Very High Resolution Satellite (VHRS) images have already demonstrated their great potentialities both for the
generation of satellite orthoimages and for map production and updating at the middle scale (1:10000 - 1:5000).
Nevertheless a big research effort has still to be done in order to investigate how different data with similar features can
be integrated to improve the final result and especially to overcome the objective difficulty, for a common customer, of
getting stereopairs from a single sensor. In this work a Geo GeoEye image and an Orthoready QuickBird one covering
about 120 Km<sup>2</sup> in the region of Tera (Niger), are considered to determine how successfully they can be integrated to
exploit the maximum of resident information required to describe as better as possible the test area. A comparative
process was employed to determine the planimetric positional difference affecting the original acquired images, the
orthoimages obtained through a Rational Function Model (RFM) approach based on the released RPC (Rational
Polynomial Coefficients) and a "rigorous" multi-sensor bundle adjustment performing the simultaneous orientation of
both the images in a single block.
In this work, the integration between data provided by Time-of-Flight cameras and a multi-image matching technique for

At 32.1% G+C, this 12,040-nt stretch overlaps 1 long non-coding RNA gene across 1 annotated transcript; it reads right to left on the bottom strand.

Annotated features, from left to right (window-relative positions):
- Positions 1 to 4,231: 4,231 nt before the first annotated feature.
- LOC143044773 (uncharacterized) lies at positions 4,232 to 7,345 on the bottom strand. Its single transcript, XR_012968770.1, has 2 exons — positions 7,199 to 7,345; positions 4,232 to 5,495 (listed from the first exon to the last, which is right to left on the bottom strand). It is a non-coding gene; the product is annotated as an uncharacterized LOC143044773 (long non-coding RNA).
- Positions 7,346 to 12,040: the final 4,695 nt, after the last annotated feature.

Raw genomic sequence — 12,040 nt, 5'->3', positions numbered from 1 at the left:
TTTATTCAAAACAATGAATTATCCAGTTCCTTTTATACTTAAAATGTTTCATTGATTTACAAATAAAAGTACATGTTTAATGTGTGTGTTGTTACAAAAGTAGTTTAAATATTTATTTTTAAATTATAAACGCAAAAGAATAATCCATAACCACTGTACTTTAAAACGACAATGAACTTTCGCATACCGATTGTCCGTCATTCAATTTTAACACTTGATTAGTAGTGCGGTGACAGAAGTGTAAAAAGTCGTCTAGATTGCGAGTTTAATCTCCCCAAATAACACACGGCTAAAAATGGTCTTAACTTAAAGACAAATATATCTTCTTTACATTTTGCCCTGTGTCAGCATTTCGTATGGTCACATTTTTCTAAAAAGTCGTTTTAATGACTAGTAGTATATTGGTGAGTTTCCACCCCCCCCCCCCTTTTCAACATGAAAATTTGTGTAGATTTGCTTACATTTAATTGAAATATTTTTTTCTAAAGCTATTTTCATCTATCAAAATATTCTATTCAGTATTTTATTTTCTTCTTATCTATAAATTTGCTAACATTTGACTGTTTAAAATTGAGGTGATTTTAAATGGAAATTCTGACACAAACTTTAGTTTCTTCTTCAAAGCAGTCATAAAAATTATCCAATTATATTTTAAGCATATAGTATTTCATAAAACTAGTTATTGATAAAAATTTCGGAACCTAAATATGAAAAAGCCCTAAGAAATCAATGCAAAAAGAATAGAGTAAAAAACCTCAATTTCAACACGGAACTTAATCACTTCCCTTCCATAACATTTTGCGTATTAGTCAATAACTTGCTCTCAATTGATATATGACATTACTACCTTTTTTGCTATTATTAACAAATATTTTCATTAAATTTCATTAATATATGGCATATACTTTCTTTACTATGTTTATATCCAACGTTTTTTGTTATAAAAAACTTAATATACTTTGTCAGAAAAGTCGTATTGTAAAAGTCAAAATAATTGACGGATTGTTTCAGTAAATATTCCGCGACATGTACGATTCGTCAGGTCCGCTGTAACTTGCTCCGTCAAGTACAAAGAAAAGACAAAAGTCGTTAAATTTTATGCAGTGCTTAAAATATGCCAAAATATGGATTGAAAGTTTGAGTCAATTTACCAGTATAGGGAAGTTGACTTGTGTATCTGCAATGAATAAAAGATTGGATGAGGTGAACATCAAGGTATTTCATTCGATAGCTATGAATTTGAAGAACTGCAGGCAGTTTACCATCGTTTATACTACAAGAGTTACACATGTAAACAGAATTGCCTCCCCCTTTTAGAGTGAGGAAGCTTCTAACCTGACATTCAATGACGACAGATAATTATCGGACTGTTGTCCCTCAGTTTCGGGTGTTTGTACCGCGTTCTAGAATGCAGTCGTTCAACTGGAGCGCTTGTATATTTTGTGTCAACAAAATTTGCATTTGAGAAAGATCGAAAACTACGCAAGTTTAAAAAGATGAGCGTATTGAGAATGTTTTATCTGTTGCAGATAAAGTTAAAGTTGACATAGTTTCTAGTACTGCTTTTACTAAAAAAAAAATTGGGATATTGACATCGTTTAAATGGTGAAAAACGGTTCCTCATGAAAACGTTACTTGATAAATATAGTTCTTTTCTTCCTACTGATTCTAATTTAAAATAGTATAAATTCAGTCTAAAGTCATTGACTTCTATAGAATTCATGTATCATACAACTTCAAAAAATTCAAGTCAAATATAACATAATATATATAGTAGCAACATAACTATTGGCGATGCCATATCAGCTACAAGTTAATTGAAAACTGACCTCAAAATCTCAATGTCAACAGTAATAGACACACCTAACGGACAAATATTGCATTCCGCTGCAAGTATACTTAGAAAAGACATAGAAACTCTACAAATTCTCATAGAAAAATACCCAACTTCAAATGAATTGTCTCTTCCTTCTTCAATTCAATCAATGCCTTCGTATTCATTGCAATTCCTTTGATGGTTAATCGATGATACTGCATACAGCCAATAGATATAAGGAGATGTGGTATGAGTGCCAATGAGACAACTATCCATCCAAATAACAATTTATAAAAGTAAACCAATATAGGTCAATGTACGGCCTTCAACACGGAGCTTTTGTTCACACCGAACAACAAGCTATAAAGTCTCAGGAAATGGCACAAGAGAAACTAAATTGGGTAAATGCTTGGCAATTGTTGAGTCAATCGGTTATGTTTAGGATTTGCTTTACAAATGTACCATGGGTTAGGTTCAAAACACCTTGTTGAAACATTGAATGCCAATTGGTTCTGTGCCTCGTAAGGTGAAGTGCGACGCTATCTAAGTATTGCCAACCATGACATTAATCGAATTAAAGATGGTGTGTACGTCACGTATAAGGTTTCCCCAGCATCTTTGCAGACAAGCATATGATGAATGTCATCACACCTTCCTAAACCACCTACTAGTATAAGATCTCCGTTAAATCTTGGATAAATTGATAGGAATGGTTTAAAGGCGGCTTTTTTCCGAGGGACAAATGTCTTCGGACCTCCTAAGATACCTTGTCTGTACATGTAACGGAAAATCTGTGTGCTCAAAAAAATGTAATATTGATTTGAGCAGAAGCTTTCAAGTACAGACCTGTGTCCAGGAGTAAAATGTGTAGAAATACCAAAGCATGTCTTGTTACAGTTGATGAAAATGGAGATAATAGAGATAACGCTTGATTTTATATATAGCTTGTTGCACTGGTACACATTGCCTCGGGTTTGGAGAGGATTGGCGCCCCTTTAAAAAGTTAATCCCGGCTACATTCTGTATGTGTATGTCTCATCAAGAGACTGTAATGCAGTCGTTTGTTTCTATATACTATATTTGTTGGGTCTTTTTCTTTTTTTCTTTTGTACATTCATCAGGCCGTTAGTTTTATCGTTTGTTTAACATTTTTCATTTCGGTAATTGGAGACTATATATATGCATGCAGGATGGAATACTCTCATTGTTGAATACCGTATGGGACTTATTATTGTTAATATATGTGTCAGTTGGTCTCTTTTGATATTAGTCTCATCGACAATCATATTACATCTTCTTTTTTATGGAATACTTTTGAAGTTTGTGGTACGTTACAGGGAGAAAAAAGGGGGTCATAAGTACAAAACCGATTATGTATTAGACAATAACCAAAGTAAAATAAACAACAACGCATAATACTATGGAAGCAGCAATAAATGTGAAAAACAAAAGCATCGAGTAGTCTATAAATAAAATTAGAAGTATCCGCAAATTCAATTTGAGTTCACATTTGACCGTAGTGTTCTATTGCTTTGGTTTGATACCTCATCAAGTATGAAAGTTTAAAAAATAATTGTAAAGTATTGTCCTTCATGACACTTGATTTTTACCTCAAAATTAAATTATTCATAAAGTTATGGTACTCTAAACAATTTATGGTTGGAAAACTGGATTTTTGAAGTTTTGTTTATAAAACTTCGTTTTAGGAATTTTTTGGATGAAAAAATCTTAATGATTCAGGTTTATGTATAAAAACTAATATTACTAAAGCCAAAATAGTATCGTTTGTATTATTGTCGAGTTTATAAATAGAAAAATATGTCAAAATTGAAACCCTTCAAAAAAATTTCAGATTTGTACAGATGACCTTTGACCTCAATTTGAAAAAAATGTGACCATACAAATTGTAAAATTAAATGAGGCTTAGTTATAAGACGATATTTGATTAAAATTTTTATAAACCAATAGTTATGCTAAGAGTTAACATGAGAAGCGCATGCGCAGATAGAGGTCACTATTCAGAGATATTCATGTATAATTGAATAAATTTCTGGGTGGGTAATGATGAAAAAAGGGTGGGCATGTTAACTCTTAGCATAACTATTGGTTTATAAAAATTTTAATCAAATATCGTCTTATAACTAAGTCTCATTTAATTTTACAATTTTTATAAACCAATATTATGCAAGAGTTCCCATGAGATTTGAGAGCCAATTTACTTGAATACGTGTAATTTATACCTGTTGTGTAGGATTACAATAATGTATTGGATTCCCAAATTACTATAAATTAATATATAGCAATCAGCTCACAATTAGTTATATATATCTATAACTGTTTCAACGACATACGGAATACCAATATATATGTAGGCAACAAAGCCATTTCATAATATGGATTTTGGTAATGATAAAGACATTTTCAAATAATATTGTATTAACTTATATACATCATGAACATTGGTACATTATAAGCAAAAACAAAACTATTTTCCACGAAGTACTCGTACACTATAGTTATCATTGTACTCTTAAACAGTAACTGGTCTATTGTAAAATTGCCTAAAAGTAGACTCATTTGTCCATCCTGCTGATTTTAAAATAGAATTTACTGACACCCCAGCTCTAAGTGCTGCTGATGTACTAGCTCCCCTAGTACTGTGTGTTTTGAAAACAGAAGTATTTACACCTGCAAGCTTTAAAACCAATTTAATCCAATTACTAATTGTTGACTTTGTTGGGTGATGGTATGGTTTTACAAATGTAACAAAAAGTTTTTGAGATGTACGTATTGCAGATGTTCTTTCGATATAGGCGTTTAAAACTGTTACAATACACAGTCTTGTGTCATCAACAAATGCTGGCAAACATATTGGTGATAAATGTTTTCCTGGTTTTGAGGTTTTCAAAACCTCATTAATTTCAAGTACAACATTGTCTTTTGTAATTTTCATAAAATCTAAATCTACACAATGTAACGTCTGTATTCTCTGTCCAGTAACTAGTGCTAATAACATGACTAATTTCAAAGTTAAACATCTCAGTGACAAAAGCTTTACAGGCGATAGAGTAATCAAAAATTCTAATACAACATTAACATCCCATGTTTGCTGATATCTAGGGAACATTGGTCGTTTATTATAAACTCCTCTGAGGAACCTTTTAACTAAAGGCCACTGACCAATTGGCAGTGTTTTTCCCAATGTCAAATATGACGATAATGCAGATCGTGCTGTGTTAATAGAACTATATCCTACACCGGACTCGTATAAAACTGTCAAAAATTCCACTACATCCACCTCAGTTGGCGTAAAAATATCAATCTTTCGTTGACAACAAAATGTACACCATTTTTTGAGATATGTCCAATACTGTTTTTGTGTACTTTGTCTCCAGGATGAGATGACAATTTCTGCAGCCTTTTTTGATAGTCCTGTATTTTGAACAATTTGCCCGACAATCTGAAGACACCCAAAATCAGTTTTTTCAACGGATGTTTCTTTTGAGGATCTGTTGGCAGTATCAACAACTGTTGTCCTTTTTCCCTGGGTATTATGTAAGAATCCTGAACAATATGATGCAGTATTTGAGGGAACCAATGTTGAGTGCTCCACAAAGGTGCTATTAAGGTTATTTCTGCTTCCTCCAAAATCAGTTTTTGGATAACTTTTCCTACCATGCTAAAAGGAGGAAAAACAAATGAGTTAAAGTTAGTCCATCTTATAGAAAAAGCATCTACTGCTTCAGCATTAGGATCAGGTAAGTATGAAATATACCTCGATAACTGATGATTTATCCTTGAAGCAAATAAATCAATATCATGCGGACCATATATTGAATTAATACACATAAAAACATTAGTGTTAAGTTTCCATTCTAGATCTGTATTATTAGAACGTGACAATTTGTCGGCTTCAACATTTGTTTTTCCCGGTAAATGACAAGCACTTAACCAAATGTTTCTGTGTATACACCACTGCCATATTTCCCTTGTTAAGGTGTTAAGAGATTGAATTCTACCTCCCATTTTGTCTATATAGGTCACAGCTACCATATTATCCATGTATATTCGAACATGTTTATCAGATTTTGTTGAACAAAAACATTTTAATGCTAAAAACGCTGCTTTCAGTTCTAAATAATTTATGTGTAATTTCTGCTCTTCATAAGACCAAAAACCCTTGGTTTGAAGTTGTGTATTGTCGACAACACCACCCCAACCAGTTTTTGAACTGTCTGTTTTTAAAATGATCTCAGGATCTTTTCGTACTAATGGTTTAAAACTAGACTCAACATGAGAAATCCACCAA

metric surveys of architectural elements is presented. The main advantage is given by the quickness in the data
acquisition (few minutes) and the reduced cost of the instruments. The goal of this approach is the automatic extraction
of the object breaklines in a 3D environment using a photogrammetric process, which is helpful for the final user
exigencies for the reduction of the time needed for the drawing production. The results of the performed tests on some
architectural elements will be reported in this paper.
Documentation and measurements on archaeological areas are mostly connected with close-range photogrammetry, in
order to analyze the detailed structure of the objects. Classical aerial photogrammetric surveys are expensive and limited
by the image resolution. An alternative way is represented by the use of Unmanned Aerial Vehicle (UAV) equipped with
photogrammetric sensors. The paper deals with the acquisition and processing of low-height aerial imagery acquired by
UAVs, in order to provide large-scale mapping in support of archaeological researches. Two remote controlled systems
(one mini helicopter and one mini fixed wing plane) were tested on two different archaeological sites in order to provide
Digital Surface Models (DSMs) and large-scale maps (numeric maps and orthophotos). The experimental analyses
underline the potentialities and the problems of these systems for photogrammetric surveys. In particular, the UAV
image acquisition is far from flights performed by manned planes: their dimensions and their little weights never allow to
flight the coarse previously set and, as a consequence, their images are often affected by big rotation and little overlaps.
In these conditions, traditional matching algorithms don't always succeed in the generation of reliable DSMs. For this
reason, a procedure for the DSM generation in these application field is proposed. It will be shown as this procedure
allows satisfying the needs of the archaeological survey in the production of Solid True Ortho-Photos (STOP).